In the Class 4A tourney at Salina, there were two eastern Kansas, one north-central and one south-central boys team to advance; on the girls side, there was one southeast Kansas, two central and one east-central Kansas team that won.

In Hutchinson, where I've camped out now for two days, it was one western Kansas, two northeast Kansas and one southeast Kansas boys team to come out of the first round while on the girls side there was one from the northeast, two from central and south-central and one from northwest Kansas.

Class 2A in Manhattan might have the most interesting geographic of all as two western Kansas boys teams, one north-central and one central Kansas team garnered wins while on the girls side there was one north-central, two central and one northeast Kansas team playing on Friday.

The Class 1A-Division I plays at White Auditorium in Emporia, and there it was one from east-central, one central, one southwest and one northwest on the girls side. In the boys division, the balance was two central/south-central, one northwest and one east-central.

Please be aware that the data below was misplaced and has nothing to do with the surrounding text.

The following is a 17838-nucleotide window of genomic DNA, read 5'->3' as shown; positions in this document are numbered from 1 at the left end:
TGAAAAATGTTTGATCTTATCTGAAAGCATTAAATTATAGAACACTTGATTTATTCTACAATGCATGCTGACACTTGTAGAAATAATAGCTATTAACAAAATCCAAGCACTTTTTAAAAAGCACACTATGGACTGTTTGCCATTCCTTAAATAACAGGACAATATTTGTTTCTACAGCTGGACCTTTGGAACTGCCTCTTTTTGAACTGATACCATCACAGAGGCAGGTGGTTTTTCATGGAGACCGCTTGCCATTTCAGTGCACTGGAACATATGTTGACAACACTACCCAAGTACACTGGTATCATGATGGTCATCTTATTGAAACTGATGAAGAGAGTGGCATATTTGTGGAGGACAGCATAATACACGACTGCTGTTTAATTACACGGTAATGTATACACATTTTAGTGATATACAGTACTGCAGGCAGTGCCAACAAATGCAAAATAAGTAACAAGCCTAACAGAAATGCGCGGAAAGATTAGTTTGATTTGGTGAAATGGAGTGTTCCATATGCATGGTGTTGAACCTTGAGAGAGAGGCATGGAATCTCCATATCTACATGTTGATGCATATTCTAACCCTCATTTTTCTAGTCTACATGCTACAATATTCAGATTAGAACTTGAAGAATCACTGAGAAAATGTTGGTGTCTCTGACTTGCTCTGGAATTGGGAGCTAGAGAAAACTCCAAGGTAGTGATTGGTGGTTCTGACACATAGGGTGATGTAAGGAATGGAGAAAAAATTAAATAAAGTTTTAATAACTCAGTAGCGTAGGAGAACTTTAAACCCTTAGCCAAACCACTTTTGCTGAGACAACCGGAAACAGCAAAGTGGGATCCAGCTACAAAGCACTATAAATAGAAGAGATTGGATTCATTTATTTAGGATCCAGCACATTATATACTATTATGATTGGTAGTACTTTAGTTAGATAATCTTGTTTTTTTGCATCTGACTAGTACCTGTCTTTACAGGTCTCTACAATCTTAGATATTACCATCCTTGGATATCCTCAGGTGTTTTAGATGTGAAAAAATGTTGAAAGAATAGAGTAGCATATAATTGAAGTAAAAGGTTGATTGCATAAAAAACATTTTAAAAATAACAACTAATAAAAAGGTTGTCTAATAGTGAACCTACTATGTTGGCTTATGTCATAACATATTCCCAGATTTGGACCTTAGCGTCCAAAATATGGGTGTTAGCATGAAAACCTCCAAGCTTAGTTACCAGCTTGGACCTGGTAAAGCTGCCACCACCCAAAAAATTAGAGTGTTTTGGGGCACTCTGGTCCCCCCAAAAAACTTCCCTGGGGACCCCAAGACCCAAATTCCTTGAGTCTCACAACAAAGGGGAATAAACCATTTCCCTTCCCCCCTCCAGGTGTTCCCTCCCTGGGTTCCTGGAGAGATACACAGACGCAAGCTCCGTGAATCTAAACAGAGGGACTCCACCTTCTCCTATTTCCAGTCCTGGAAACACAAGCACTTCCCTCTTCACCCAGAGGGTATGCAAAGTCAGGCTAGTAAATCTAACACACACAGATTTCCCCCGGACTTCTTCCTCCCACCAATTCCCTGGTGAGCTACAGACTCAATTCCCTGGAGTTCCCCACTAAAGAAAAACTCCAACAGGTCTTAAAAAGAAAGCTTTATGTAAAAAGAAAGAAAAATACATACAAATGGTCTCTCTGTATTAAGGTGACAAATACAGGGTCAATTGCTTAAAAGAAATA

Class 1A-Division II, the smaller of the two 1A divisions, there was one southwest Kansas team, one northwest, one south-central and one north-central. The boys, similarly, had one from the southwest, one from the northwest, and two from the east-central/northeast area of the state.

It would appear that the state has appropriately designated the right locations to host the state tourneys for each of those classes. Except in the case of 6A this year, where the 6A boys power seems to reside in the Kansas City area.

Today brings the curtain down on another basketball season one filled with memories, big games, big wins and disappointing losses. Put this down in your memory book.

It was a very good year for basketball.

Sports Editor Brett Marshall can be emailed at